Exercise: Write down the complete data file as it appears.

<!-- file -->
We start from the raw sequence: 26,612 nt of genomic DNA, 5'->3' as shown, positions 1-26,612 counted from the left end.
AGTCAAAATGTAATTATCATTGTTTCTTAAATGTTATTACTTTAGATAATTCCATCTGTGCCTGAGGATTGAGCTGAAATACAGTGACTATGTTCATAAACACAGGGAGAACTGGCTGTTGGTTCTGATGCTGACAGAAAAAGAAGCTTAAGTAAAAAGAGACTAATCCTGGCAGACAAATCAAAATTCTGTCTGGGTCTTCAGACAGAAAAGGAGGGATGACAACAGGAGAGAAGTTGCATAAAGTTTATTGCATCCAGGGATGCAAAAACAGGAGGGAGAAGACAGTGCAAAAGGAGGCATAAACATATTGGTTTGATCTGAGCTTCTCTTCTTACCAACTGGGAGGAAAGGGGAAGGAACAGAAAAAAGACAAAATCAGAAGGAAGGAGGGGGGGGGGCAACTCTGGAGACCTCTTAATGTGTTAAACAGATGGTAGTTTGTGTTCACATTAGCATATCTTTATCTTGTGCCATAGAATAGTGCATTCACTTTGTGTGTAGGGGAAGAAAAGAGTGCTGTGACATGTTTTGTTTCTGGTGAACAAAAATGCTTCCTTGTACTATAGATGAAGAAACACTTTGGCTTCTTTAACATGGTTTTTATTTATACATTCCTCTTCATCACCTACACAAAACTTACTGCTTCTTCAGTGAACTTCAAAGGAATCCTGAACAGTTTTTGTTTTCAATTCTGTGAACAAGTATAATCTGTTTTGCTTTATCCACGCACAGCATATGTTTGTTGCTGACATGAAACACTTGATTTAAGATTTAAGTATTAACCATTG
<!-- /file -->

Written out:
We start from the raw sequence: 26,612 nt of genomic DNA, 5'->3' as shown, positions 1-26,612 counted from the left end.
AGTCAAAATGTAATTATCATTGTTTCTTAAATGTTATTACTTTAGATAATTCCATCTGTGCCTGAGGATTGAGCTGAAATACAGTGACTATGTTCATAAACACAGGGAGAACTGGCTGTTGGTTCTGATGCTGACAGAAAAAGAAGCTTAAGTAAAAAGAGACTAATCCTGGCAGACAAATCAAAATTCTGTCTGGGTCTTCAGACAGAAAAGGAGGGATGACAACAGGAGAGAAGTTGCATAAAGTTTATTGCATCCAGGGATGCAAAAACAGGAGGGAGAAGACAGTGCAAAAGGAGGCATAAACATATTGGTTTGATCTGAGCTTCTCTTCTTACCAACTGGGAGGAAAGGGGAAGGAACAGAAAAAAGACAAAATCAGAAGGAAGGAGGGGGGGGGGCAACTCTGGAGACCTCTTAATGTGTTAAACAGATGGTAGTTTGTGTTCACATTAGCATATCTTTATCTTGTGCCATAGAATAGTGCATTCACTTTGTGTGTAGGGGAAGAAAAGAGTGCTGTGACATGTTTTGTTTCTGGTGAACAAAAATGCTTCCTTGTACTATAGATGAAGAAACACTTTGGCTTCTTTAACATGGTTTTTATTTATACATTCCTCTTCATCACCTACACAAAACTTACTGCTTCTTCAGTGAACTTCAAAGGAATCCTGAACAGTTTTTGTTTTCAATTCTGTGAACAAGTATAATCTGTTTTGCTTTATCCACGCACAGCATATGTTTGTTGCTGACATGAAACACTTGATTTAAGATTTAAGTATTAACCATTG